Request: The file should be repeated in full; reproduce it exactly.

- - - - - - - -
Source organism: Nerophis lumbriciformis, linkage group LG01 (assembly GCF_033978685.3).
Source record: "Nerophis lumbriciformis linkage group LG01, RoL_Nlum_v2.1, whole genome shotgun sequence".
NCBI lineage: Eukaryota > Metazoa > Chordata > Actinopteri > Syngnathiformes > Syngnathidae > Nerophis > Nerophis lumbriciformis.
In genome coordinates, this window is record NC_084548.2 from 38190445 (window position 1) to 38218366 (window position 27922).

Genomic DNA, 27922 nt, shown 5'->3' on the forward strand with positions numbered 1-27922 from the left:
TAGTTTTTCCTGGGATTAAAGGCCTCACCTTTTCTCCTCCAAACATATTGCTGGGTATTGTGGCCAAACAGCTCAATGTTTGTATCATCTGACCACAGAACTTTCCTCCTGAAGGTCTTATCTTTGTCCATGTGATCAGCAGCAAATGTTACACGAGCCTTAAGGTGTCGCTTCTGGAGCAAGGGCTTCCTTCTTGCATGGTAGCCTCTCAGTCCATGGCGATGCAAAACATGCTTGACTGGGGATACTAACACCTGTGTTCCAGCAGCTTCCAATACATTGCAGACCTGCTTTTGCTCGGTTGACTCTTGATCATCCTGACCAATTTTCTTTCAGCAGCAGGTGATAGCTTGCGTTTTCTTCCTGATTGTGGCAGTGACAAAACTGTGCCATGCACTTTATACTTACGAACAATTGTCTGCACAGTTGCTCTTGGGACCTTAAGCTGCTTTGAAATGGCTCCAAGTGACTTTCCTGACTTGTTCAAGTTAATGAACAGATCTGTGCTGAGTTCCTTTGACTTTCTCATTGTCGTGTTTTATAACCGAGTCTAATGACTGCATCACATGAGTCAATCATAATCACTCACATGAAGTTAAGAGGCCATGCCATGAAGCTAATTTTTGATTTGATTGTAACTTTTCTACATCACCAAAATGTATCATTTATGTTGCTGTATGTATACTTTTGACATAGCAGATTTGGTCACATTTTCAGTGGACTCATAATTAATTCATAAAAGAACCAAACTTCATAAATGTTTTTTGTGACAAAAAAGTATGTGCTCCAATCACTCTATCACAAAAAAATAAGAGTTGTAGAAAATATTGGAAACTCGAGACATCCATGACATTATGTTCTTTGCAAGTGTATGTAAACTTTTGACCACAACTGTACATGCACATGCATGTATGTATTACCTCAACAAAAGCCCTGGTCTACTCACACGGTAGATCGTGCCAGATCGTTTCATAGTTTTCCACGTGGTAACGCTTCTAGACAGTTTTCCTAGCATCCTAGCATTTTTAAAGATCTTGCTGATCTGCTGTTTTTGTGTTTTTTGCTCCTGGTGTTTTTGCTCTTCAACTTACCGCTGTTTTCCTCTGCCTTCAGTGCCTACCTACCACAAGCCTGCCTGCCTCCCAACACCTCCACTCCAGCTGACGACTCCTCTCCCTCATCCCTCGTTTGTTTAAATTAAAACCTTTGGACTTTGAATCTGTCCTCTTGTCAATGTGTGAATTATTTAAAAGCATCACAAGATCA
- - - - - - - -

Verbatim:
Source organism: Nerophis lumbriciformis, linkage group LG01 (assembly GCF_033978685.3).
Source record: "Nerophis lumbriciformis linkage group LG01, RoL_Nlum_v2.1, whole genome shotgun sequence".
NCBI lineage: Eukaryota > Metazoa > Chordata > Actinopteri > Syngnathiformes > Syngnathidae > Nerophis > Nerophis lumbriciformis.
In genome coordinates, this window is record NC_084548.2 from 38190445 (window position 1) to 38218366 (window position 27922).

Genomic DNA, 27922 nt, shown 5'->3' on the forward strand with positions numbered 1-27922 from the left:
TAGTTTTTCCTGGGATTAAAGGCCTCACCTTTTCTCCTCCAAACATATTGCTGGGTATTGTGGCCAAACAGCTCAATGTTTGTATCATCTGACCACAGAACTTTCCTCCTGAAGGTCTTATCTTTGTCCATGTGATCAGCAGCAAATGTTACACGAGCCTTAAGGTGTCGCTTCTGGAGCAAGGGCTTCCTTCTTGCATGGTAGCCTCTCAGTCCATGGCGATGCAAAACATGCTTGACTGGGGATACTAACACCTGTGTTCCAGCAGCTTCCAATACATTGCAGACCTGCTTTTGCTCGGTTGACTCTTGATCATCCTGACCAATTTTCTTTCAGCAGCAGGTGATAGCTTGCGTTTTCTTCCTGATTGTGGCAGTGACAAAACTGTGCCATGCACTTTATACTTACGAACAATTGTCTGCACAGTTGCTCTTGGGACCTTAAGCTGCTTTGAAATGGCTCCAAGTGACTTTCCTGACTTGTTCAAGTTAATGAACAGATCTGTGCTGAGTTCCTTTGACTTTCTCATTGTCGTGTTTTATAACCGAGTCTAATGACTGCATCACATGAGTCAATCATAATCACTCACATGAAGTTAAGAGGCCATGCCATGAAGCTAATTTTTGATTTGATTGTAACTTTTCTACATCACCAAAATGTATCATTTATGTTGCTGTATGTATACTTTTGACATAGCAGATTTGGTCACATTTTCAGTGGACTCATAATTAATTCATAAAAGAACCAAACTTCATAAATGTTTTTTGTGACAAAAAAGTATGTGCTCCAATCACTCTATCACAAAAAAATAAGAGTTGTAGAAAATATTGGAAACTCGAGACATCCATGACATTATGTTCTTTGCAAGTGTATGTAAACTTTTGACCACAACTGTACATGCACATGCATGTATGTATTACCTCAACAAAAGCCCTGGTCTACTCACACGGTAGATCGTGCCAGATCGTTTCATAGTTTTCCACGTGGTAACGCTTCTAGACAGTTTTCCTAGCATCCTAGCATTTTTAAAGATCTTGCTGATCTGCTGTTTTTGTGTTTTTTGCTCCTGGTGTTTTTGCTCTTCAACTTACCGCTGTTTTCCTCTGCCTTCAGTGCCTACCTACCACAAGCCTGCCTGCCTCCCAACACCTCCACTCCAGCTGACGACTCCTCTCCCTCATCCCTCGTTTGTTTAAATTAAAACCTTTGGACTTTGAATCTGTCCTCTTGTCAATGTGTGAATTATTTAAAAGCATCACAAGATCA